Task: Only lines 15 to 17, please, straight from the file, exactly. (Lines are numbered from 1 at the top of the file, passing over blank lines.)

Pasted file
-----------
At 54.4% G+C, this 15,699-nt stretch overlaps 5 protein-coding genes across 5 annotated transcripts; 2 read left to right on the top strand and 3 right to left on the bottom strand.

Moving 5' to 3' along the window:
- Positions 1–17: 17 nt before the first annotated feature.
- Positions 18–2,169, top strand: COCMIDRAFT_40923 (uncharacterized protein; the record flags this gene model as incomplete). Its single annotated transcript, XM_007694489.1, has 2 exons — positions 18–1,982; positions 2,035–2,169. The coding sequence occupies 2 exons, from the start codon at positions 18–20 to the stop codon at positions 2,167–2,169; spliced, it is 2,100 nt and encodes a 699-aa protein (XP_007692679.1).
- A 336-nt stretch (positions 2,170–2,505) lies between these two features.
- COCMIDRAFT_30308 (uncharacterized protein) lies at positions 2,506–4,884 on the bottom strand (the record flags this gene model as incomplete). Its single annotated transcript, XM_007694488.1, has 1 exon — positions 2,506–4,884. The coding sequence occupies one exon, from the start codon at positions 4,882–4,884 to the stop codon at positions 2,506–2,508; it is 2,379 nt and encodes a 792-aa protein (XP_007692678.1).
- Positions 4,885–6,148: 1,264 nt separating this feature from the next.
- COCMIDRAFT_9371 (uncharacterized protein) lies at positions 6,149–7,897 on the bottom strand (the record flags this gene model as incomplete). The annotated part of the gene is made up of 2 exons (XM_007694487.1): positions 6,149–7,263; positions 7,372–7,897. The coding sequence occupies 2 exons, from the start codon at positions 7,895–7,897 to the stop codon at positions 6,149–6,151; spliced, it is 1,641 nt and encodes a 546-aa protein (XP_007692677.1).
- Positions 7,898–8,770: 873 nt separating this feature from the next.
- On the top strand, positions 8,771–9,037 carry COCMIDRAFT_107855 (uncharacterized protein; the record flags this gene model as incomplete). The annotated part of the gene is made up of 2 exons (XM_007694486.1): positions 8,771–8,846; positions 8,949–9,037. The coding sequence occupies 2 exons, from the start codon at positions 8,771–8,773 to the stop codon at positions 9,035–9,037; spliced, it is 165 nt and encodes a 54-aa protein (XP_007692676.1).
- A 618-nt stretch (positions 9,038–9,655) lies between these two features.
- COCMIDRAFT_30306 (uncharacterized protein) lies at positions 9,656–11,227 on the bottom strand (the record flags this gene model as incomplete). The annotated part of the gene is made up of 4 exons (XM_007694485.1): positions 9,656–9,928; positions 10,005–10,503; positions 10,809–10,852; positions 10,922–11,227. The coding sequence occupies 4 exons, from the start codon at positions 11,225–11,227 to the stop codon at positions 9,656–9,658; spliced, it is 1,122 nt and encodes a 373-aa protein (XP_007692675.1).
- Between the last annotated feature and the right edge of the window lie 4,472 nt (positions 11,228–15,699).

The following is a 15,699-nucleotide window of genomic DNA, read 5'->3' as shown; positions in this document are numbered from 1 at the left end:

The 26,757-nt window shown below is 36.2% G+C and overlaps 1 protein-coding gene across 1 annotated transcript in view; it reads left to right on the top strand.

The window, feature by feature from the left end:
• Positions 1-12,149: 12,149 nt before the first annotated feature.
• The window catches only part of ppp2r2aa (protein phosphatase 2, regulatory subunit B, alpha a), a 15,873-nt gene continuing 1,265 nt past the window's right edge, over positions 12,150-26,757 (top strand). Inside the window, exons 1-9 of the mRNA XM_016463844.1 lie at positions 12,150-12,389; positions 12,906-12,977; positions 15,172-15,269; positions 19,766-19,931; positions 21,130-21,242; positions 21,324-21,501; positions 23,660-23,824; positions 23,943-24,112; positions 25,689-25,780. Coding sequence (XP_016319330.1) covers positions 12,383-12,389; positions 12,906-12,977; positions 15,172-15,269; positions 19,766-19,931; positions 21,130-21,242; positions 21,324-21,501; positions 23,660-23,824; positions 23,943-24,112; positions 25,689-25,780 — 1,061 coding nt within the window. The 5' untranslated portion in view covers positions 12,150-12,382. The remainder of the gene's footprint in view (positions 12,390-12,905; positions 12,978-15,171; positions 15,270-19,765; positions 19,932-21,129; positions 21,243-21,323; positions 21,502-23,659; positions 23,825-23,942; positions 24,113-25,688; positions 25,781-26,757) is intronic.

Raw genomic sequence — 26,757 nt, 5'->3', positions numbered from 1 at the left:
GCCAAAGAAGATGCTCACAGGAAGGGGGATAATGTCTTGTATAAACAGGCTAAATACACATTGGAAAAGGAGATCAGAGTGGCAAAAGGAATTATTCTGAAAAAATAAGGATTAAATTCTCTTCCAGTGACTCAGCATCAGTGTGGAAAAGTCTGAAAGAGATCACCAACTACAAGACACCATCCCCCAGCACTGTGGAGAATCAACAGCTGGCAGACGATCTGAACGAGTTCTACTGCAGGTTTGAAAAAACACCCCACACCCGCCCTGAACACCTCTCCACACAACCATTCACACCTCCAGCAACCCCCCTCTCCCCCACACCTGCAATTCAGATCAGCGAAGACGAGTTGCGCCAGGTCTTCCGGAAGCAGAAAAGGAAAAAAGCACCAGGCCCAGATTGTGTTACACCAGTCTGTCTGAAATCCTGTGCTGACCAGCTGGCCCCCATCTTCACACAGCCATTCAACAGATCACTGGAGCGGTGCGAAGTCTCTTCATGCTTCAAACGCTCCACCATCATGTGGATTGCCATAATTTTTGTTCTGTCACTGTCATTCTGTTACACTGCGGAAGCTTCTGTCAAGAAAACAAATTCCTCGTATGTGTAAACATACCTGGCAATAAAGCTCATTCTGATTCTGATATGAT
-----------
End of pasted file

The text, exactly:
The 26,757-nt window shown below is 36.2% G+C and overlaps 1 protein-coding gene across 1 annotated transcript in view; it reads left to right on the top strand.

The window, feature by feature from the left end:
• Positions 1-12,149: 12,149 nt before the first annotated feature.